by Jetta Barbar
Cultural Arts Center Gallery curator Daniel Reneau wants to create a gallery that Lee’s Summit can be proud of at Metropolitan Community College-Longview. He aims to create bold and unusual shows at the gallery:. Several shows he has previously organized have included bed sheets as wall hangings, twisted wire sculptures, and paper boxes lay out on the floor, colored with charcoal.
Reneau says that such art is more challenging than classic art, which delivers its message immediately to the viewer.
“More traditional art tells you what to think. It’s a house. It’s a dog. It’s a ship.” But art that is subtler and more minimal makes the viewers think more about the meaning of an artwork, as well as what art itself actually means. “I’m always trying to find different entry points into this thing we call art,” Reneau said.
Reneau also emphasized the importance of art to students at Longview. “Art is not just on T.V. and in the cinema,” he said. “Including the arts in your daily life is important. Houses, cars, even clothes — all of these things come from art.”
To create shows at the gallery, Reneau collaborates closely with visiting or student artists. It’s his favorite aspect of coordinating the gallery. To choose artists to present, Reneau focuses on variety.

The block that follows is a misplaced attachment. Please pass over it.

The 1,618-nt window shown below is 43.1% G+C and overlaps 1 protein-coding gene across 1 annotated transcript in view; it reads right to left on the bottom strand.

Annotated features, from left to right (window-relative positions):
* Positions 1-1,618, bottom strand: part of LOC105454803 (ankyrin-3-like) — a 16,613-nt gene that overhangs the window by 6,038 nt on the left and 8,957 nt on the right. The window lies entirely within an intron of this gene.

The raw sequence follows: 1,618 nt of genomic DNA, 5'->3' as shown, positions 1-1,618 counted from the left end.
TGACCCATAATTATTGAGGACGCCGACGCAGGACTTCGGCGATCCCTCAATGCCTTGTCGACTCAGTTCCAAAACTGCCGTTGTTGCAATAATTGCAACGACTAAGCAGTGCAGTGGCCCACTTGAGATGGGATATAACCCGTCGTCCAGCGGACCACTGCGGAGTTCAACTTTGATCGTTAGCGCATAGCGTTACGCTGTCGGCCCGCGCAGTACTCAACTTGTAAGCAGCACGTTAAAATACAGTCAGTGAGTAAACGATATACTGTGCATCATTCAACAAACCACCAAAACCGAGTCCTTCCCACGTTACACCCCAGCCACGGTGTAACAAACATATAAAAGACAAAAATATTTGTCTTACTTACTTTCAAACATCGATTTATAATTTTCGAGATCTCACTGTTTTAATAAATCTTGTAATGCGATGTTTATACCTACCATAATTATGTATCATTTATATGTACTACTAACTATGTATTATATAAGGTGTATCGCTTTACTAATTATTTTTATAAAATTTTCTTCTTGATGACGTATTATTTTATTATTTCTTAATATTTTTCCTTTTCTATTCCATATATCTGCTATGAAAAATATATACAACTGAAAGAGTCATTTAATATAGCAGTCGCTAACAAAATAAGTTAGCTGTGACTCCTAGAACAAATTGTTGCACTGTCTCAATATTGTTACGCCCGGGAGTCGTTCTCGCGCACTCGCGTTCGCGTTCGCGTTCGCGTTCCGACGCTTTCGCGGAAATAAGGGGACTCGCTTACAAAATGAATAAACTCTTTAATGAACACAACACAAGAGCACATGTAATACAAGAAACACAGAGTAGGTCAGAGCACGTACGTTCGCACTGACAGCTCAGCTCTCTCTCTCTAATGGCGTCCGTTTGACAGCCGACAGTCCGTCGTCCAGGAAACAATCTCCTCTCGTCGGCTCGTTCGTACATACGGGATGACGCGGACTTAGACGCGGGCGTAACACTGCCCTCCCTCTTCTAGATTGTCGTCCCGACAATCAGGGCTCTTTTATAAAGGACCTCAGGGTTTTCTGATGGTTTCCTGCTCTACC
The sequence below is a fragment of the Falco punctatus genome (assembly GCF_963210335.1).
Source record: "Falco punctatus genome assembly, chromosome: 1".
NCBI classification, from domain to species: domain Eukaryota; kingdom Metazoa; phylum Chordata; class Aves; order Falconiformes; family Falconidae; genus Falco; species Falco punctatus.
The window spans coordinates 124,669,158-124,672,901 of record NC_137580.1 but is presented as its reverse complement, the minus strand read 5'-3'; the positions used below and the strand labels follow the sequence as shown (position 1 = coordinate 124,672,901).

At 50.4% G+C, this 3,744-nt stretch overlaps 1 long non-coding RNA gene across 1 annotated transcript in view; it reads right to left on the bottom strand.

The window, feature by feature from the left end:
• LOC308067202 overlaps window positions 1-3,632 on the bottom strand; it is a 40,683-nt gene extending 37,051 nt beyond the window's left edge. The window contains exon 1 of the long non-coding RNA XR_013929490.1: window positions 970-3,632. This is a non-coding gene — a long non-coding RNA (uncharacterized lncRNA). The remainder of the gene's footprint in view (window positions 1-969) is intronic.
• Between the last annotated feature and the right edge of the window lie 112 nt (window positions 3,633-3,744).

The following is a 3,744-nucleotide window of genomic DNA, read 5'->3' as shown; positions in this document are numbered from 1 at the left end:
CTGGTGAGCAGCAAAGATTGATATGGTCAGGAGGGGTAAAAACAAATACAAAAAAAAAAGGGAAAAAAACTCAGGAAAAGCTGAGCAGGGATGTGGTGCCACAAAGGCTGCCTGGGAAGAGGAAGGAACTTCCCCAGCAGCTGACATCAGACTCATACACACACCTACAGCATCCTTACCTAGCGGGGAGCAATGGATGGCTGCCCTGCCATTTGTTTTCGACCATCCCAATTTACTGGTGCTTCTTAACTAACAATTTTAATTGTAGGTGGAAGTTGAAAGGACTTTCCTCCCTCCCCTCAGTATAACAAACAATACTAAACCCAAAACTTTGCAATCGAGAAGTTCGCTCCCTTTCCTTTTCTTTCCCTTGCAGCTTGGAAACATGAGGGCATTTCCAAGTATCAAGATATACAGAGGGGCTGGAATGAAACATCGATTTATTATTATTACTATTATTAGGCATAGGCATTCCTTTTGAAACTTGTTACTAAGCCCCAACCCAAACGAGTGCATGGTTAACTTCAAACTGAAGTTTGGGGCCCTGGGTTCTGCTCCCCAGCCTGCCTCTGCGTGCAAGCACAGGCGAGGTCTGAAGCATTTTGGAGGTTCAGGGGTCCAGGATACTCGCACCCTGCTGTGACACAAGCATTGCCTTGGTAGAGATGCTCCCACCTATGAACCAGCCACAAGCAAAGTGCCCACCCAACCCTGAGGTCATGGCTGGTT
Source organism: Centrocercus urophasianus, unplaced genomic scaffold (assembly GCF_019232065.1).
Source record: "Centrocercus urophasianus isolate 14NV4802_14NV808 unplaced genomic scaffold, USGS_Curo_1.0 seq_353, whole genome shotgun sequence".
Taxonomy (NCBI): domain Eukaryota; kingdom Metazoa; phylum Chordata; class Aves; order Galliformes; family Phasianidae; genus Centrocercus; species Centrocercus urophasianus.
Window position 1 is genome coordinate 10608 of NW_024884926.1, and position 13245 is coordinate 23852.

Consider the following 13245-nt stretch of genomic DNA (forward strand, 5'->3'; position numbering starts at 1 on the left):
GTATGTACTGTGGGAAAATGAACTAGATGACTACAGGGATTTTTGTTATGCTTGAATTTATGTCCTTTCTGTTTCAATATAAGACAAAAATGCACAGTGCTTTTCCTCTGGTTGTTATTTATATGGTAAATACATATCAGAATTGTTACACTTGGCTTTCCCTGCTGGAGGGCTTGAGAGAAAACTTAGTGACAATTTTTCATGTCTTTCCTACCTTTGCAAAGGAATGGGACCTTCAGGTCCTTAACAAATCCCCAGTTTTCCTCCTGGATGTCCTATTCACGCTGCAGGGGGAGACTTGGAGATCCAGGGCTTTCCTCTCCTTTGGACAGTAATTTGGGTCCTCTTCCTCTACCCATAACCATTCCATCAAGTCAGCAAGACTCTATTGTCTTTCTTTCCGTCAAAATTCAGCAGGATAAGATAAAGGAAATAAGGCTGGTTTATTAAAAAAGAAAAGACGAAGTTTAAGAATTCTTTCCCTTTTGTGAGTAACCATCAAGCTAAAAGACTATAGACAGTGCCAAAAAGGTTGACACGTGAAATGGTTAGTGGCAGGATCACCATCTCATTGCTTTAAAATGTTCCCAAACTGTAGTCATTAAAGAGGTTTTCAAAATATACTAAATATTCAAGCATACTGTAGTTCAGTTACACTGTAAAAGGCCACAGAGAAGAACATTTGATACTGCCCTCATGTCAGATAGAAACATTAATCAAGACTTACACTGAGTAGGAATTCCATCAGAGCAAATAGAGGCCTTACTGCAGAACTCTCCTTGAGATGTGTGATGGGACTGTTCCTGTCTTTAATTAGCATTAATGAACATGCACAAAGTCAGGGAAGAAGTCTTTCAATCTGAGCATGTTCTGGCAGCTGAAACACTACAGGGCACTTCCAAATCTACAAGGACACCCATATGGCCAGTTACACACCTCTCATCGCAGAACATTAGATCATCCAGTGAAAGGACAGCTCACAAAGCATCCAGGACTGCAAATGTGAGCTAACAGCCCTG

“We might have an extremely minimalist show, and then bring in a more traditional artist working in a traditional medium, such as paint,” Reneau said. The first show of the season presented minimalist artwork by Jonathan Dankenbring. The next exhibition will feature the work of a more traditional painter from Los Angeles.
Kansas City has several progressive art galleries such as the one that Reneau is trying to cultivate — but none in Lee’s Summit or the surrounding area.
“Lee’s Summit needs an art gallery like ours, for the city, students, faculty, and staff.” Reneau takes pride in the gallery and the fact that it offers unique shows and artists that are less mainstream than other galleries in the area.
Reneau became the gallery director in October 2008, when it first opened. He was previously an instructor at the Kansas City Art Institute, and currently teaches all media of art at Longview, and still sometimes instructs at the Art Institute. The gallery features seven shows a year, one every two months. The art gallery is open in the community arts center from 12 – 4 p.m. Wednesday through Saturday.